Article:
Detergency is the imparting of free-flowing abilities to undesired foreign substances without damaging the material to which they are attached. Independently or collectively, it is created from four all-encompassing elements:
The strength of each element is accumulative with the others. Each element can be increased or decreased to compensate for the others allowing the amount of detergency to remain the same. There are practical limits on how far each element can go. The cleaner has a propensity to decrease time and to overly increase the rest. In some situations, the cleaner may not have applied enough of these elements to reach a desired amount of cleaning.
In addition, these elements are referred to as the fundamentals of soil suspension. Professional cleaners should be familiar with that term. A cleaning technician should use the fundamentals of soil suspension as a tool in developing cleaning plan.
Detergents are blends of substances that either suspends, encapsulates, dissolves, and/or chemically reacts with soil. Once a free-flowing ability is achieved, the removal of undesirable substances is accomplished with mechanical and/or thermo energy plus time. Soil is only one of several undesirable foreign substances that cause damage to the carpet. The chemistries holding undesirable materials are:
Adsorption, which is an attraction onto the surface of the fiber. It will have a texture that can be felt. Adsorbed soils will require an increased amount of agitation to create its detergency
Absorption is an infusing inside the fiber based upon a common polarity. Absorbed substances do not have a texture such as beverage stains.
Chemical reactions are a chemical bonding. Detergency for chemical reactions will require stronger chemicals, and possibly heat. Most chemically reactive soils are stains.
States of Matter
There are three states of matter common to cleaning. Everything will either be a solid, liquid, or gas. There are also in-between states called gels and fogs.
Soil comes in three varieties: real, apparent, and imaginary. Real soils are substances that are unwanted and foreign to the carpet’s construction. Apparent soils are light reflections that may or may not come from texture variations. Imaginary soil is made from emotions and feelings.
If a substance cannot dissolve in either wet or dry solvent, it is said to be an “insoluble substance.” The lion’s share of soil is insoluble. Insoluble substances that adhere after vacuuming will need to be removed with chemical reactions, suspension, or encapsulation.
If a substance absorbs water, it is said to be HYDROPHILIC, meaning it likes water. (Hydro is a Latin word for water, and philic is a Latin word for ‘like.) Water-base solutions will infuse within the substance. If other substances are dissolved into the water, such as a beverage like Kool Aid, that dye may chemically bond to the fiber. Thus, there is a stain that could result.
If a substance does not like water, it is said to be HYDROPHOBIC, meaning it does not like water. Water will bead on its surface. (Phobic is a Latin word for fear.).
LIPOPHILIC or OLEOPHILIC
If a substance absorbs oil, it is LIPOPHILIC or OLEOPHILIC, meaning it likes oil. Oil-based solutions will infuse within the substance. (Lipo and oleo are Latin words for fat and oil.). If the oil does not evaporate, it will attract soil.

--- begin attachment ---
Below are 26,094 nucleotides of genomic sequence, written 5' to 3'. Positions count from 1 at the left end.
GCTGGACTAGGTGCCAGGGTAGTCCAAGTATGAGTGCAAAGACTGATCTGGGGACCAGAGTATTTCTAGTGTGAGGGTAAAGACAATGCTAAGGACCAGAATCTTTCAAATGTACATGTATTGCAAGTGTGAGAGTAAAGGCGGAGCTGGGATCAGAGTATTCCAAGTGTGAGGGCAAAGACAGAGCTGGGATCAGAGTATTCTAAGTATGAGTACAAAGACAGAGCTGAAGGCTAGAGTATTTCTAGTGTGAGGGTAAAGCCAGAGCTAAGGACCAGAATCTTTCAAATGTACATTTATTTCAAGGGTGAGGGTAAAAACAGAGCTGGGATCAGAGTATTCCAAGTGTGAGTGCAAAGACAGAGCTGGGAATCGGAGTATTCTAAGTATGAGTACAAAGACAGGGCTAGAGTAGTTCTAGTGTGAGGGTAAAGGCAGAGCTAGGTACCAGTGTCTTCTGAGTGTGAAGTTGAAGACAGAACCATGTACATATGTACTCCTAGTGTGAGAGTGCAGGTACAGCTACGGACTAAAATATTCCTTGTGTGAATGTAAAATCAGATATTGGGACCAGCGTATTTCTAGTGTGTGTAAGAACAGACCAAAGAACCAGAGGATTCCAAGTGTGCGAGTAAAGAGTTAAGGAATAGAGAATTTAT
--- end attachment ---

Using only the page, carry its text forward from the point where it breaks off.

LIPOPHOBIC or OLEOPHOBIC
If a substance does not like oil, it is LIPOPHOBIC or OLEOPHOBIC, meaning it does not like oil. Oil will bead on its surface.
Natural fibers and Nylon are hydrophilic thus stain easily with water-based substances. Olefin and Polyester are described as being oleophillic or hydrophobic. Oils may only ‘wet out’ Nylon as opposed to absorbing. Fluorochemical protectants make all fibers hydrophobic and lipophobic/oleophobic or even prevent their wetting out.
Bleaches are substances that remove distinct and unwanted colorants with oxygen. Unwanted colorants may exist in the form of soils or stains. There are two types of bleaches:
They are chemical opposites. Synthetic or acid colorants are eliminated by reducers; natural or nonpolar colorants are eliminated by oxidizers. Bleaches can go too far and damage the dye in the carpet. Mild reducers and oxidizers are used in detergents; strong reducers and oxidizers are used only in spotters
There arealso biological chemical reactions coming from enzymes. Enzymes change the oils of food into something non-sticky. Food or natural oils are called “lipo-oils” There is no wall dividing detergents and spotters. This means enzyme detergents can be used as spotters. It should be noted however, that deodorants are of a different kind of enzyme.
Involves the use of specialized machines to clean carpets with recently developed chemical technologies that permit no-moisture or “very low moisture” (VLM) cleaning, resulting in carpet beautification, and removal of stains, dirt, grit, sand, and allergens. Clean carpets are recognized by manufacturers as being more visually pleasing, potentially longer-lasting and probably healthier than poorly maintained carpets.
Carpet cleaning is reportedly widely misunderstood, and chemical developers have only within recent decades created Encapsulation:
The use of encapsulation to create a crystalline residue that can be immediately vacuumed (as opposed to the dry powder residue of wet-cleaning systems, which generally requires an additional day before vacuuming) is a newer technology that has recently become an accepted method for commercial and residential carpet
Dry carpet cleaning new carpet care technologies.
Particularly, encapsulation and other green technologies work better, are easier to use, require less training, save more time and money, and lead to less re-soiling than prior methods. Dry carpet cleaning can also aid in achieving U.S. Green Building Council Leadership in Energy and Design (LEED) certification.